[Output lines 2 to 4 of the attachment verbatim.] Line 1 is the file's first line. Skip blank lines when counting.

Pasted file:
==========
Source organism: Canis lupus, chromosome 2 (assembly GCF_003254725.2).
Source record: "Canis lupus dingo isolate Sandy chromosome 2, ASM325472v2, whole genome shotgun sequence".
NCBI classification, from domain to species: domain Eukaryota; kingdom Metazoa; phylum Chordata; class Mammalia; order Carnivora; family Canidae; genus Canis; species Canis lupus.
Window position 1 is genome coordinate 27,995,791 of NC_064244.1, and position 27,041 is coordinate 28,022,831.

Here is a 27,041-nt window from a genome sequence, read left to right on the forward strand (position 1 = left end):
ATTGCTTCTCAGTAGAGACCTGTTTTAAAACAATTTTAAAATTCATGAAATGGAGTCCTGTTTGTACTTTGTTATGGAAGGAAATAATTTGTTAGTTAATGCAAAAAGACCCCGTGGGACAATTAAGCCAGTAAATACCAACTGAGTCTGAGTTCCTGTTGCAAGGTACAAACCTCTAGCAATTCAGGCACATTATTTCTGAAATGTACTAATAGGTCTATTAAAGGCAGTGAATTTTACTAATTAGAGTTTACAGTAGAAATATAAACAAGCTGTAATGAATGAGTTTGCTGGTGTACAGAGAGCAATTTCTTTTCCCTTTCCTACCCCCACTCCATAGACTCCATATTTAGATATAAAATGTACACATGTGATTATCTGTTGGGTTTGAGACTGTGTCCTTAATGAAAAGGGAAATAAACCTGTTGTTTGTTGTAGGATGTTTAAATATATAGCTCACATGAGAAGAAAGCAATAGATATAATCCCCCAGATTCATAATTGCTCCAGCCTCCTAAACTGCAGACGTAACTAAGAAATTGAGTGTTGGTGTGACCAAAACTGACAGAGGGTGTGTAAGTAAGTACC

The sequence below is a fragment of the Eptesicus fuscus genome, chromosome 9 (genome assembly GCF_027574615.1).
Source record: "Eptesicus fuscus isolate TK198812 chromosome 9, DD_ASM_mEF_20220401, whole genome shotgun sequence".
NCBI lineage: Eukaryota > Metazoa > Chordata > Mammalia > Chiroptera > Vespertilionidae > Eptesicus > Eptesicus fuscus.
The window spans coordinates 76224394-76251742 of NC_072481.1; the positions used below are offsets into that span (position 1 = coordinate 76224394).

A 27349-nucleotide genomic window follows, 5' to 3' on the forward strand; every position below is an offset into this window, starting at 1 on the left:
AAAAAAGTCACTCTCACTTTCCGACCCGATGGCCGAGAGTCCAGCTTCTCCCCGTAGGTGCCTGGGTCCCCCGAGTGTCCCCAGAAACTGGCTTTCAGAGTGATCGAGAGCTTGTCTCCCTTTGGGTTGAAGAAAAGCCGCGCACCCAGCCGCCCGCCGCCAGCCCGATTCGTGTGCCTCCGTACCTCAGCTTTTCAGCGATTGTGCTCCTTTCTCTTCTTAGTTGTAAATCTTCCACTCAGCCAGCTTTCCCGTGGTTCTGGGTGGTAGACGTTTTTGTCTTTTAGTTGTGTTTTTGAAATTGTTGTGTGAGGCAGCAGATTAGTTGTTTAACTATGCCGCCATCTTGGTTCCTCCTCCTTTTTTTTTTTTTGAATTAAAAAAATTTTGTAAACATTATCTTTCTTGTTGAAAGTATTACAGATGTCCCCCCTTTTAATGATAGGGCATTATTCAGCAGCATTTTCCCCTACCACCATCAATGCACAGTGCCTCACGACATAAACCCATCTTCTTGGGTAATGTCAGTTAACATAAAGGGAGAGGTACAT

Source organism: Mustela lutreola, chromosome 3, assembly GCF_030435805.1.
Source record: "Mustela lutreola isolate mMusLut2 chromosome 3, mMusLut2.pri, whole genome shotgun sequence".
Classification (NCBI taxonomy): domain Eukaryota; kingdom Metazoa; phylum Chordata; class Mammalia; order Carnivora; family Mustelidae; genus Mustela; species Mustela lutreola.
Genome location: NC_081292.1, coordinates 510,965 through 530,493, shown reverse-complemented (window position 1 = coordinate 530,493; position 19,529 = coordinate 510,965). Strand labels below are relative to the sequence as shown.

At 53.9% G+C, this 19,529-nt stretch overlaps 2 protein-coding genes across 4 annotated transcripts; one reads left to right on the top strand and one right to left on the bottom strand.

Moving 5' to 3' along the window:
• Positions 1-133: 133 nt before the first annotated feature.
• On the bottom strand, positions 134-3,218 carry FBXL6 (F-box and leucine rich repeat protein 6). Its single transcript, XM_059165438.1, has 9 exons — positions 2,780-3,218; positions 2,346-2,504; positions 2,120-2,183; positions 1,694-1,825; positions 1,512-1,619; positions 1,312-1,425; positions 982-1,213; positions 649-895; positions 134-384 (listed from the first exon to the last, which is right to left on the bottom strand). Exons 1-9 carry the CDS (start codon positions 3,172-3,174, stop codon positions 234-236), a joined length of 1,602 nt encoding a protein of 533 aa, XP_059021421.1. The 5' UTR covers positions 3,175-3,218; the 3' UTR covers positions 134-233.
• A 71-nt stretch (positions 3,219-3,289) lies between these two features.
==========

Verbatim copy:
Source record: "Canis lupus dingo isolate Sandy chromosome 2, ASM325472v2, whole genome shotgun sequence".
NCBI classification, from domain to species: domain Eukaryota; kingdom Metazoa; phylum Chordata; class Mammalia; order Carnivora; family Canidae; genus Canis; species Canis lupus.
Window position 1 is genome coordinate 27,995,791 of NC_064244.1, and position 27,041 is coordinate 28,022,831.